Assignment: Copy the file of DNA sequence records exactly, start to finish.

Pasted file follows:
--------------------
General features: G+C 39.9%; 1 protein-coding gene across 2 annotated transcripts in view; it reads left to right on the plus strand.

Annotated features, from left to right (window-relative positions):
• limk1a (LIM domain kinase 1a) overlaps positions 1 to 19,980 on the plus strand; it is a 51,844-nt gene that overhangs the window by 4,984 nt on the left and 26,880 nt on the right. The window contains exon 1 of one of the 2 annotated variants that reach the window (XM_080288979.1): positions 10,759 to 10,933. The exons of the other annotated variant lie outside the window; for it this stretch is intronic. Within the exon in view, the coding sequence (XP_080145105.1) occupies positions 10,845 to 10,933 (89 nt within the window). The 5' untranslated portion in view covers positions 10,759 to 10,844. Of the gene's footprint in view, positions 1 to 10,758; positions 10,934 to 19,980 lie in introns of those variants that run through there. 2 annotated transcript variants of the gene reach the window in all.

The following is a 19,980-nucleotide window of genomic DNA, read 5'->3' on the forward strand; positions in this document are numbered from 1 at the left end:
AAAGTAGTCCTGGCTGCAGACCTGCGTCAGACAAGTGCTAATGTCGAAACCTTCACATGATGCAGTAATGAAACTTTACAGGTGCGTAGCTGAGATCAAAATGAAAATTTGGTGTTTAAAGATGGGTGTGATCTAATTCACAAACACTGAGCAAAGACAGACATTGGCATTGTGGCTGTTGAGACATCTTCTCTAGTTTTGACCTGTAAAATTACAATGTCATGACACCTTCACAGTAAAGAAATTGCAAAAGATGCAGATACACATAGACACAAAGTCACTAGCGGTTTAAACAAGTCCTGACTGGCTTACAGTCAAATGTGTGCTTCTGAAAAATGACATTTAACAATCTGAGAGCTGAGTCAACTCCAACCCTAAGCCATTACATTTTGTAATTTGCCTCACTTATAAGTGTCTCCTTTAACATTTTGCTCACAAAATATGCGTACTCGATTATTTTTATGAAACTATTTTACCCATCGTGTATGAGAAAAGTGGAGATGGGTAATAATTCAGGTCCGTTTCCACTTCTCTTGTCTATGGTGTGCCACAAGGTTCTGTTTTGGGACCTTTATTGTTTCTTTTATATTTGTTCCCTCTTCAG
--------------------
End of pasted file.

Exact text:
General features: G+C 39.9%; 1 protein-coding gene across 2 annotated transcripts in view; it reads left to right on the plus strand.

Annotated features, from left to right (window-relative positions):
• limk1a (LIM domain kinase 1a) overlaps positions 1 to 19,980 on the plus strand; it is a 51,844-nt gene that overhangs the window by 4,984 nt on the left and 26,880 nt on the right. The window contains exon 1 of one of the 2 annotated variants that reach the window (XM_080288979.1): positions 10,759 to 10,933. The exons of the other annotated variant lie outside the window; for it this stretch is intronic. Within the exon in view, the coding sequence (XP_080145105.1) occupies positions 10,845 to 10,933 (89 nt within the window). The 5' untranslated portion in view covers positions 10,759 to 10,844. Of the gene's footprint in view, positions 1 to 10,758; positions 10,934 to 19,980 lie in introns of those variants that run through there. 2 annotated transcript variants of the gene reach the window in all.

The following is a 19,980-nucleotide window of genomic DNA, read 5'->3' on the forward strand; positions in this document are numbered from 1 at the left end:
AAAGTAGTCCTGGCTGCAGACCTGCGTCAGACAAGTGCTAATGTCGAAACCTTCACATGATGCAGTAATGAAACTTTACAGGTGCGTAGCTGAGATCAAAATGAAAATTTGGTGTTTAAAGATGGGTGTGATCTAATTCACAAACACTGAGCAAAGACAGACATTGGCATTGTGGCTGTTGAGACATCTTCTCTAGTTTTGACCTGTAAAATTACAATGTCATGACACCTTCACAGTAAAGAAATTGCAAAAGATGCAGATACACATAGACACAAAGTCACTAGCGGTTTAAACAAGTCCTGACTGGCTTACAGTCAAATGTGTGCTTCTGAAAAATGACATTTAACAATCTGAGAGCTGAGTCAACTCCAACCCTAAGCCATTACATTTTGTAATTTGCCTCACTTATAAGTGTCTCCTTTAACATTTTGCTCACAAAATATGCGTACTCGATTATTTTTATGAAACTATTTTACCCATCGTGTATGAGAAAAGTGGAGATGGGTAATAATTCAGGTCCGTTTCCACTTCTCTTGTCTATGGTGTGCCACAAGGTTCTGTTTTGGGACCTTTATTGTTTCTTTTATATTTGTTCCCTCTTCAG